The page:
The Wyoming State Geological Survey (WSGS) has determined “there is a sufficient quantity of good-quality groundwater in the Snake/Salt River basin to provide for the future.”
The WSGS completed its latest groundwater study on the Snake/Salt basin for the Wyoming Water Development Commission (WWDC).
“Aquifers in the combined Snake/Salt basin generally show fair to very good potential to meet expected groundwater resource demands in the next 20 years and probably well beyond,” said Karl Taboga, WSGS hydrogeologist. “Most notably, the widely used Quaternary-age alluvial aquifers, along the Snake and Salt rivers, continue to show the highest potential for sustainable development.”
The Snake/Salt River Basin Water Plan, Available Groundwater Determination (2011-2014) study is part of an “overall effort by the WSGS to assess groundwater in river basins throughout the state.”
According to the WSGS, the multi-year project is funded by the WWDC.
“Groundwater is especially important in the arid West, from freshwater drinking supplies to irrigating crops,” said Taboga.
Wyoming’s river basin plans are part of the WWDC’s efforts to develop and maintain state water plans for each basin.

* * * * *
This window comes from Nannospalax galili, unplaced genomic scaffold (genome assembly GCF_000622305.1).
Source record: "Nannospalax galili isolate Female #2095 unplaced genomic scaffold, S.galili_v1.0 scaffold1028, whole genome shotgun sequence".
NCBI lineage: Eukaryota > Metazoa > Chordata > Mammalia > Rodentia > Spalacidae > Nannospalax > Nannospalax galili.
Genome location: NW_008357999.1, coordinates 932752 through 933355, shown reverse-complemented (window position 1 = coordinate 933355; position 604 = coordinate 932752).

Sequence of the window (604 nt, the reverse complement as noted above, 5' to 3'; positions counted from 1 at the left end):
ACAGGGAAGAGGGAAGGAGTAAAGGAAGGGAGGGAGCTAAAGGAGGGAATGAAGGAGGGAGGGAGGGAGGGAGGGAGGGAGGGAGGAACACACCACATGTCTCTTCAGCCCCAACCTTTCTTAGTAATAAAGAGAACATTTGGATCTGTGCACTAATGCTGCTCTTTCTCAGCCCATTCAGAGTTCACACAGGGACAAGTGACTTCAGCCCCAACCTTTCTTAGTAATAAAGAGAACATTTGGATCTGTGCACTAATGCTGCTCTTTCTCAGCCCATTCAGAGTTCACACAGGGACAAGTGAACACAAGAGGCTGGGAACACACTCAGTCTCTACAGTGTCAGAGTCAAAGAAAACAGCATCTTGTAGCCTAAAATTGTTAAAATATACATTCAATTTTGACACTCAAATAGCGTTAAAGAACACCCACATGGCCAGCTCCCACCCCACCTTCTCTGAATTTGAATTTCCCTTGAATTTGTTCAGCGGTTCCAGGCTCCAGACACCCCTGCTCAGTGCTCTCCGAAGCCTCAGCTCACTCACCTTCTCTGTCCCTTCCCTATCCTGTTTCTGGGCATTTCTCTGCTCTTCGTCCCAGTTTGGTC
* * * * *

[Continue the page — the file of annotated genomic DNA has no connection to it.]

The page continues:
“These plans are used to make decisions regarding the extent and location of groundwater resources within each basin,” said Jodie Pavlica, project manager with the Wyoming Water Development Office. “In many cases, the plans provide the first step in determining which aquifers yield sufficient groundwater to meet a project’s water quality and quantity requirements.”
As part of the project geologists with the WSGS, in partnership with the U.S. Geological Survey, conducted a “full assessment of the aquifers of the Snake and Salt River Basin as well as a small upstream watershed in Idaho.”
The group also “estimated and mapped water-related information and evaluated other related studies and groundwater models.”